Support you can expect from the polling station.

Tactile voting device

If you have difficulty completing the standard print ballot paper, you can use a tactile voting device to help mark your vote in the correct place. 

The tactile voting device has a sticky backing, which attaches on top of your ballot paper. It has numbered lift up flaps (the numbers are raised and in braille) directly over the boxes where you mark your vote. 

You can use the large print ballot form in the polling station as a guide to follow, or ask someone (a companion or polling station staff) to read out the list of candidates to you. The candidates are in alphabetical order. You will need to remember the number of the candidate you wish to vote for, then lift the flap with the same number and mark your cross (X) in the box.

You can then detach the tactile device and fold your ballot paper in half before posting it in the ballot box.

Seeing AI or video magnifying glasses can also be used in polling stations as a reasonable adjustment in the equality act. Please inform the Presiding Officer in the polling station if you will be using these before you go to the polling booth.

Unfortunately, audio devices will not be available by May 2021 elections, but we shall do everything possible to make voting as accessible and a positive experience as we can. 
We are working with the RNIB and Beacon Centre for the Blind to provide as much support as possible and to assist with our training to ensure all Presiding Officers are as fully informed as possible.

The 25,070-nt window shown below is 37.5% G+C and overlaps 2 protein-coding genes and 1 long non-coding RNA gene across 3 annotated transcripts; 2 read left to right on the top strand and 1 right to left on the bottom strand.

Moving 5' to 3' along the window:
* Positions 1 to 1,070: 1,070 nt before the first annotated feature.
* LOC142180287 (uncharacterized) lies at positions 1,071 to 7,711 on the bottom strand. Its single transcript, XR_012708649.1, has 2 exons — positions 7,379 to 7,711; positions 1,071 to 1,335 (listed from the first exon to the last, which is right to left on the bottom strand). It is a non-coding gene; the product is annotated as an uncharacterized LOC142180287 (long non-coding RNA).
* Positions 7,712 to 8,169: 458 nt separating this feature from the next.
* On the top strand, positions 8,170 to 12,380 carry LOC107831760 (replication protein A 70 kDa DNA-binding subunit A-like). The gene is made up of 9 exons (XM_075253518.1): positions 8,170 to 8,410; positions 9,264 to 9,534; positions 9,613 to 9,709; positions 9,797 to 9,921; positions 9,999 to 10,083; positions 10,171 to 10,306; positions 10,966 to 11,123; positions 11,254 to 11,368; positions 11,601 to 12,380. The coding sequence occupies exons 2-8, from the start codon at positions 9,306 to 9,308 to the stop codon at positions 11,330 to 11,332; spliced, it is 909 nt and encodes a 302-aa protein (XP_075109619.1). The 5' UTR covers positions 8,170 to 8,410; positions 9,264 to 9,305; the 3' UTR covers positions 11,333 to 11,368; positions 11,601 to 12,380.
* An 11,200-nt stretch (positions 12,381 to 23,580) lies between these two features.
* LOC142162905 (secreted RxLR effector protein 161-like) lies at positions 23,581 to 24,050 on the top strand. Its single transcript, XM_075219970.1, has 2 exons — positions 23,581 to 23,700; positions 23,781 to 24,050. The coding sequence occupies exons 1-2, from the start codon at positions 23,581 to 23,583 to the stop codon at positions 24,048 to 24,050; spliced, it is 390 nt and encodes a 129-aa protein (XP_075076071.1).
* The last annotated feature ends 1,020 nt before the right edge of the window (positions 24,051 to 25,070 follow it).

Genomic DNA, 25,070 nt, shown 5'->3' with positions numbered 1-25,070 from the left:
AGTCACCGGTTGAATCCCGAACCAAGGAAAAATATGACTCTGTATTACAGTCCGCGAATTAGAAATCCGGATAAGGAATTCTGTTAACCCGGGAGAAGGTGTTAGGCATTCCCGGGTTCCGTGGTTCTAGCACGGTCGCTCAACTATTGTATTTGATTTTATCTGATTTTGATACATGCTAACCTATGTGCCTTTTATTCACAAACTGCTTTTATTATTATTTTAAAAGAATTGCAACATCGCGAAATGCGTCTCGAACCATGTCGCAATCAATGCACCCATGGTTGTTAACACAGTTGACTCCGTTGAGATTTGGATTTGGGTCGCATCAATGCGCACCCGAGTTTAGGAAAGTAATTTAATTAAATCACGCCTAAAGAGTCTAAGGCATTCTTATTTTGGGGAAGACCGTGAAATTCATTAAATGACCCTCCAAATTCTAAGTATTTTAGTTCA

Assistance from staff

Presiding officers will partake in additional training to ensure that they are knowledgeable and informed on how best to support you on the day.

Training will include briefings on technology applications, the tactile voting decide and video magnifying glasses to ensure staff are aware of what apps like these look like.

Voting with a companion

If you would prefer to bring a companion with you to assist in voting as opposed to receiving assistance from a member of staff at the polling station, this is possible.

Your companion must be either a close relative (aged 18 years or over) or a qualified elector. The voter should ask the permission of the Presiding Officer to be assisted by their companion. 
The companion, not the voter, is required by law to complete a simple declaration, ‘Declaration to be made by the companion of a voter with disabilities’. The companion should fill out the declaration and sign the document. 

Accessibility considerations and COVID-19 measures at polling stations

  • Highly visible tape used for floor marking signalling one-way system
  • Signage in larger print
  • Fewer voters allowed in the polling station at one time
  • Covid marshals on hand to provide assistance
  • Separate entrances and exits where possible 
  • Altered layouts to allow for social distancing when waiting to vote and when completing a ballot paper, but still ensuring electors can cast their vote in secret 
  • Polling station staff wearing PPE 
  • Voters asked to wear face covering where possible and use hand sanitiser when they enter the polling station 
  • Voters encouraged to bring their own pen or pencil 
  • Polling booths regularly sanitised. 

These measures may mean electors have to wait for longer than usual to be able to cast their vote. 
Busy times in polling stations often include 7am to 9.30am, lunchtime, 3.30pm to 4.30pm and 6pm to 8pm. Trying to avoid these peak times may mean voters have to wait for a shorter period of time. Anyone queuing to vote at a polling station by 10pm will still be able to vote. 

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